"The concept is interesting and well-formed, but in order to earn better than a ’C,’ the idea must be feasible." --A Yale University management professor in response to Fred Smith’s paper proposing reliable overnight delivery service. (Smith went on to found Federal Express Corp.)
"Who the heck wants to hear actors talk?" --H.M. Warner, Warner Brothers, 1927.
"I’m just glad it’ll be Clark Gable who’s falling on his face and not Gary Cooper." --Gary Cooper on his decision not to take the leading role in "Gone With The Wind."
"A cookie store is a bad idea. Besides, the market research reports say America likes crispy cookies, not soft and chewy cookies like you make."
--Response to Debbi Fields’ idea of starting Mrs. Fields’ Cookies.
"We don’t like their sound, and guitar music is on the way out."
--Decca Recording Co. rejecting the Beatles, 1962.
"Heavier-than-air flying machines are impossible."
--Lord Kelvin, president, Royal Society, 1895.
"If I had thought about it, I wouldn’t have done the experiment. The
literature was full of examples that said you can’t do this."
--Spencer Silver, on the work that led to the unique adhesives for 3-M "Post-It" Notepads.
"So we went to Atari and said, ’Hey, we’ve got this amazing thing, even built with some of your parts, and what do you think about funding us? Or we’ll give it to you. We just want to do it. Pay our salary, we’ll come work for you.’ And they said, ’No.’ So then we went to Hewlett-Packard, and they said, ’Hey, we don’t need you. You haven’t got through college yet.’"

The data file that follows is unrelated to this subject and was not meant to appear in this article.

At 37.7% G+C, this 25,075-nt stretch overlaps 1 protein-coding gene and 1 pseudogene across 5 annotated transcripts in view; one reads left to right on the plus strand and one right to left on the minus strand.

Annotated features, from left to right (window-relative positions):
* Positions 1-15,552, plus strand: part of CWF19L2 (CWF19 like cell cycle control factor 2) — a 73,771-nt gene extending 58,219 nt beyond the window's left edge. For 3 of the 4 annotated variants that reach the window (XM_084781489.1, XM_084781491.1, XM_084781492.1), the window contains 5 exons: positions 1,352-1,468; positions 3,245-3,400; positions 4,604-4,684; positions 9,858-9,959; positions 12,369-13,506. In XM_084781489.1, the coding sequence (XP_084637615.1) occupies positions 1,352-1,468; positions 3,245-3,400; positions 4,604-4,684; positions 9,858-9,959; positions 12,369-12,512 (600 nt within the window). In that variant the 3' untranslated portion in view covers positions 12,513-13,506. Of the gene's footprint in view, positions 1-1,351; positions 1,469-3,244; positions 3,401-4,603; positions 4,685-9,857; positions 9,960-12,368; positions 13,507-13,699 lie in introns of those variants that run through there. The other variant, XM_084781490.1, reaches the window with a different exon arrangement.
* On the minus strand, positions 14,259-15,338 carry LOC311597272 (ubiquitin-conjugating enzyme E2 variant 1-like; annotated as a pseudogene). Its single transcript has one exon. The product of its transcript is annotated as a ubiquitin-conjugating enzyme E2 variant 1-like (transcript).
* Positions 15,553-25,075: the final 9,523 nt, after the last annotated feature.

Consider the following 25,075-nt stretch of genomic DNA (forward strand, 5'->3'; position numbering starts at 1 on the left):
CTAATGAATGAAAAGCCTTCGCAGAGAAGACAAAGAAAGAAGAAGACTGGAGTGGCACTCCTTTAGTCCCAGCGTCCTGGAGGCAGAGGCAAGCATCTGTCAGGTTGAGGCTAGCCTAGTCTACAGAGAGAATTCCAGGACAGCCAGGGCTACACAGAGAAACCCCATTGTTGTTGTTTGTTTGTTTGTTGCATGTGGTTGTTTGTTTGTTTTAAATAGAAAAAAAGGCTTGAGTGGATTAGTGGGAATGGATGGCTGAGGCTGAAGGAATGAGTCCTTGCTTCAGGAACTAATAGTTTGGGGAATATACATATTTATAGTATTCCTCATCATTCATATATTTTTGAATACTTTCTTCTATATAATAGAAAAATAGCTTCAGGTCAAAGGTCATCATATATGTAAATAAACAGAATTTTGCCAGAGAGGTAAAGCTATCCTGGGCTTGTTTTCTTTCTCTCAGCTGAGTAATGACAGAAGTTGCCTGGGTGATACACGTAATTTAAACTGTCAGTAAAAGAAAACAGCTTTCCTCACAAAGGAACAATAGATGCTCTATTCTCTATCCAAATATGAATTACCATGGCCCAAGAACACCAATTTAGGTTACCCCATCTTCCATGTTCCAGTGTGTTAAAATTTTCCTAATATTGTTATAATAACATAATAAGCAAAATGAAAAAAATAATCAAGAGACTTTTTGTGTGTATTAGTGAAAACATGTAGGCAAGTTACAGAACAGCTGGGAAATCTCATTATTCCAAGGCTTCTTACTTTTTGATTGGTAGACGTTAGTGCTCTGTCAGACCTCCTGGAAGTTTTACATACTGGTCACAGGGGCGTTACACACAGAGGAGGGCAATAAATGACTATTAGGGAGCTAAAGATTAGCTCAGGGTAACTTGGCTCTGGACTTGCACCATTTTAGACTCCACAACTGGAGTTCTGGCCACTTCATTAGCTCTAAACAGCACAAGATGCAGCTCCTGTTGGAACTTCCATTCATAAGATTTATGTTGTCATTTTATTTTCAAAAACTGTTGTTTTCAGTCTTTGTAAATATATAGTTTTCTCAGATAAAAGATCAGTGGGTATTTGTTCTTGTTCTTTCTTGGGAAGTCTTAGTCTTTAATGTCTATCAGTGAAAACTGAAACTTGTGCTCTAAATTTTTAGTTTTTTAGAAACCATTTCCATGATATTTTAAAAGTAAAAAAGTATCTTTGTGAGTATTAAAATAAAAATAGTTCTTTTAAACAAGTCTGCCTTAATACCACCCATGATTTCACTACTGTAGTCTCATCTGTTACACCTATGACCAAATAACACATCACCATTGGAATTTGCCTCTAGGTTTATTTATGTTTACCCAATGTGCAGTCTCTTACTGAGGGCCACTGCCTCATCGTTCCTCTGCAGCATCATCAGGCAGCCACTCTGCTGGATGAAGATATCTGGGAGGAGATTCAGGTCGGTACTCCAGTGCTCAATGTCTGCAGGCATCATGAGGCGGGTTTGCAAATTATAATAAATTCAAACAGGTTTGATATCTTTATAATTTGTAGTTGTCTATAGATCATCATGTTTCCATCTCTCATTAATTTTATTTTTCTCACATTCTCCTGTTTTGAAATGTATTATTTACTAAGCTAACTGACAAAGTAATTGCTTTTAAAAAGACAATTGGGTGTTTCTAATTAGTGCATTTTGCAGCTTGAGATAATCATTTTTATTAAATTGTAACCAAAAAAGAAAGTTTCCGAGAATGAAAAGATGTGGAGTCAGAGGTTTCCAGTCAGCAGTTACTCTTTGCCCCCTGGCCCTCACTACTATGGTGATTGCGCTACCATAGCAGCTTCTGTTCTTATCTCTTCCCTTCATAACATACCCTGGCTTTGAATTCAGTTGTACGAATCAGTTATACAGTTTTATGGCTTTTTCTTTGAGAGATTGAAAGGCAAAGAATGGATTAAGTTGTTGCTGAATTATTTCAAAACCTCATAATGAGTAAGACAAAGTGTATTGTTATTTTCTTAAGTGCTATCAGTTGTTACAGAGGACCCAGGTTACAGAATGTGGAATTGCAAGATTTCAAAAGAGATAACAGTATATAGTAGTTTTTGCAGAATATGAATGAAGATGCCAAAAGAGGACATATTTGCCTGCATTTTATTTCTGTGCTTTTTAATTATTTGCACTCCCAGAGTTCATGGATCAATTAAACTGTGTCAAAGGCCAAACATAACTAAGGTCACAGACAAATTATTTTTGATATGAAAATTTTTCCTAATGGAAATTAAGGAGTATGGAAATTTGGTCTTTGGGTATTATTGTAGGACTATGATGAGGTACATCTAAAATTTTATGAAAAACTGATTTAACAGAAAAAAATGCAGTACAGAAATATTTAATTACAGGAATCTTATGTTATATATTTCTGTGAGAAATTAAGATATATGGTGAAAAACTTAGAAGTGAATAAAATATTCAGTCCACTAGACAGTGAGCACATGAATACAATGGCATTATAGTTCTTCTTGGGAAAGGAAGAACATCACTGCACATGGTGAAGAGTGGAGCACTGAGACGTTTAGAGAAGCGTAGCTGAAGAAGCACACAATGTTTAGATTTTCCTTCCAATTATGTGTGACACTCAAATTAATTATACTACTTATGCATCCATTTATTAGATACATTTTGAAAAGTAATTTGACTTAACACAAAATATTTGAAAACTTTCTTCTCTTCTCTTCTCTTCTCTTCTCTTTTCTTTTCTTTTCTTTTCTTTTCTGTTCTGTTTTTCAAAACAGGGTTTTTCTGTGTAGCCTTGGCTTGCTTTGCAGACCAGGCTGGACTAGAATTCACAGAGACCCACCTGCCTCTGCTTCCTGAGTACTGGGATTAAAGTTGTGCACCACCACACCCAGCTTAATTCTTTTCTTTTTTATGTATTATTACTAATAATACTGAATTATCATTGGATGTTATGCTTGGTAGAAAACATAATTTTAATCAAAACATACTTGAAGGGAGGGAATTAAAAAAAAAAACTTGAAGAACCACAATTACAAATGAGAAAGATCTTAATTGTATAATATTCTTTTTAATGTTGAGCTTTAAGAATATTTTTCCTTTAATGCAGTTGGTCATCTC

--Apple Computer Inc. founder Steve Jobs on attempts to get Atari and H-P interested in his and Steve Wozniak’s personal computer.
"Professor Goddard does not know the relation between action and reaction and the need to have something better than a vacuum against which to react. He seems to lack the basic knowledge ladled out daily in high schools."
--1921 New York Times editorial about Robert Goddard’s revolutionary rocket work.
"You want to have consistent and uniform muscle development across all of your muscles? It can’t be done. It’s just a fact of life. You just have to accept inconsistent muscle ...
Steve Brown, a popular radio bible teacher, says that one morning after a Church service a lady came up to him and said, "I wanted to meet you because I have listened to your sermons on the radio and they have turned my life around. I didn’t know the Lord, and my whole life has been changed because of your messages. I just wanted to meet you," she continued and I also wanted you to meet a friend of mine too." And then she turned back from her friend and said to Steve, "I’m sorry, what was your name again?" She had forgotten his name! And we might say, "If those sermons had changed her life how could she had forgotten who gave them?" The point is of course that she hadn’t forgotten where they had come from. And Steve Brown said, "I was thrilled! She was simply remembering the message and not the human messenger. It was the Word of God that was being honored!" And that is a humble servant.
Abraham Lincoln, America’s most beloved president, was anything but beloved while he was in office. The South hated him. The anti-war activists hated him. Democrats hated him, calling him a widow-maker. The media ridiculed his eyes, looks, and body, calling him a freak of nature. Harpers magazine so much as to call him a host of names in print: filthy story teller, despot, liar, thief, braggart, buffoon, usurper, monster, ignoramus Abe, old scoundrel, perjurer, swindler, tyrant, field-butcher, land-pirate.
But Abraham Lincoln would not stoop down to the level of his critics. He won over a lot of his enemies and critics by holding fast to this famous principle encapsulated in his second inaugural address: “With malice toward none, with charity for all, with firmness in the right.?